each complement of Indian labor served only a certain length of time; in
practice it was not uncommon for the men to be held much beyond their
assigned time, either through necessity or carelessness. One wretched
chief was forced to labor on the works for more than 3 years without
once returning to his own lands. Some of the Indians were used as
servants by the Governors. True, the Indians were paid for their labor.
Even the Apalaches, condemned years before to labor on the
fortifications as the penalty for rebellion, apparently received a wage.

The Indian peon was cheap labor—1 real (12½¢) per day, plus rations of
maize—but he was not good labor, for by nature the Indian was unfit for
heavy work on a European-style fortification. A brave might play the
bone-breaking game of Indian ball for a full day, but he could not stand
up under the “day-in, day-out,” grinding, back-straining labor of the
quarries. Not all the Indians, however, were common laborers. A half
dozen developed into carpenters, and though they did not receive the top
wage of 10 to 12 reales, they seemed well pleased with their 8
reales—which was twice what apprentice carpenters earned.

In addition to Indian labor, there were a few Spanish peons who were
paid 4 reales per day, a few of the Crown’s Negro slaves, and a number
of convicts, either from the local presidio or sent from Caribbean
ports. The convicts served terms of varying length, depending upon the
nature of their crimes. A typical convict might have been the Spaniard
caught smuggling English goods into the colony, and he was condemned to
6 years’ labor on the fortifications at St. Augustine. If he tried to
escape, the term was doubled and he faced the grim prospect of being
sent to a fever-infested African presidio to work it out.

Spanish skilled labor included the military engineer, Ignacio Daza, who
was paid the top wage of 3 pesos per day. Daza died within a year of his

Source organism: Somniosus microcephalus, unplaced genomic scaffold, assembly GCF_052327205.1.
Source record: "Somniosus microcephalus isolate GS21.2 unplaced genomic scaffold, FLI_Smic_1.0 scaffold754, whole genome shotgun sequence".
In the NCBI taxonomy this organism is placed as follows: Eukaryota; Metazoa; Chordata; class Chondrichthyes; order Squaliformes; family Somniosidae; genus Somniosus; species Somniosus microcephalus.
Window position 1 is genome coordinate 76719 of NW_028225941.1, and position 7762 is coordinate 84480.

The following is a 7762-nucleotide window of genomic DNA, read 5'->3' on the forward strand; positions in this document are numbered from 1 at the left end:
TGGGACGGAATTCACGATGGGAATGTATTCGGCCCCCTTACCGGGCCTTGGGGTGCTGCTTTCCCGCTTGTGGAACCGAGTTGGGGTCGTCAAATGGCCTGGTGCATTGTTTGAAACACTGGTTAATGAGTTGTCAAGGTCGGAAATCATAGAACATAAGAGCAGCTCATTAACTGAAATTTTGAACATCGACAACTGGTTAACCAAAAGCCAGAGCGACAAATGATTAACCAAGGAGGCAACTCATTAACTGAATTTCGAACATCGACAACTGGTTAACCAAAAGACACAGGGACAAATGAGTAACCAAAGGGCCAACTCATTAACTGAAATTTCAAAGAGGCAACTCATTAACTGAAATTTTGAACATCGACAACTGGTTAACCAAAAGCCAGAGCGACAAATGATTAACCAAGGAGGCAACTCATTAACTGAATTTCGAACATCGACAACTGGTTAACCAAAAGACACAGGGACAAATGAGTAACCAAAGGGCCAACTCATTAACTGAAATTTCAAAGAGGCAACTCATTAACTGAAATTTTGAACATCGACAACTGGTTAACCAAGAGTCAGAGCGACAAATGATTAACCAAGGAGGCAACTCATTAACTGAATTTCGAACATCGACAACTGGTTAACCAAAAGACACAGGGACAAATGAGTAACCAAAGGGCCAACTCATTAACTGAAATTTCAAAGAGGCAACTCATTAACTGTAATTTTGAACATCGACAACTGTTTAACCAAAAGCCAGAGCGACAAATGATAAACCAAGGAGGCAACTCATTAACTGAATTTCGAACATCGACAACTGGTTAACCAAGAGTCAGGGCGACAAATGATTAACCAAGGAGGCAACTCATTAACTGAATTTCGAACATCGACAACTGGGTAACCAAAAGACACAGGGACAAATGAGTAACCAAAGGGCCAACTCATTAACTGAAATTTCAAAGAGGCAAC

arrival in Florida, so the Crown paid only the surprisingly small sum of
546 pesos (about $862) for engineering services in starting the greatest
of Spanish Florida fortifications. Of the artisans, there were Lorenzo
Lagones, master of construction, and a pair of master masons, each of
whom received the master workman’s wage of 20 reales (about $2.50) per
day. In addition there were 7 masons at 12 reales, 8 stonecutters at the
same rate, and a dozen carpenters whose pay ranged from 6 to 12 reales
per working day.

There were few men for the job in hand, and to speed the work along
Governor Cendoya had to be ingenious and resourceful. Constantly on the
lookout for labor, he seized the opportunity of using prisoners from the
Carolina Colony, and, ironically enough, they were of exceptional help
in building this defense against their own countrymen. Back in 1670, a
vessel bound for Charleston Harbor accidentally put in at Santa Catalina
Mission, the Spanish frontier post near the Savannah River. William Carr
and John Rivers were captured. A rescue expedition set out from
Charleston, and when the sloop arrived at the Mission, Joseph Bailey and
John Collins took a blustering message ashore. For their pains, they
were dispatched with Rivers and Carr to St. Augustine. There, from time
to time, they were joined by other English prisoners.

The Governor did not long hesitate in putting them to work. Three of the
prisoners turned out to be masons, and the Spanish form of their
names—Bernardo Patricio (for Bernard Patrick), Juan Calens (for John
Collins), and Guillermo Car (for William Carr)—appeared on the pay
rolls. Some of the Englishmen entered into the life of the presidio as
permanent residents. At least one of them took a Florida bride. Although
the Spanish were cautious in depending too much upon the fealty of these
Englishmen to the Spanish Crown, there was little occasion to denounce
their unwillingness to serve.

John Collins especially pleased the Spanish officials. He could burn
more lime in a week than Spanish workmen could in twice the time, and
what was also to the point, as a prisoner he had to be paid only 8
reales instead of the 20 due a master workman. This Juan Calens appeared
to like St. Augustine. He rose steadily in the Crown’s employ from
master of the kilns to quarry master. Next he took charge of the
dugouts, the provisions, and the convicts. Eventually he held even the
important office of pilot from St. Augustine to Charleston. Royal
recognition of his zeal and loyalty was the culmination of his 19 years
or more of service in the presidio.


Another unusual case developed a few years later. Some leagues north of
St. Augustine, 11 Englishmen were captured. All of them except one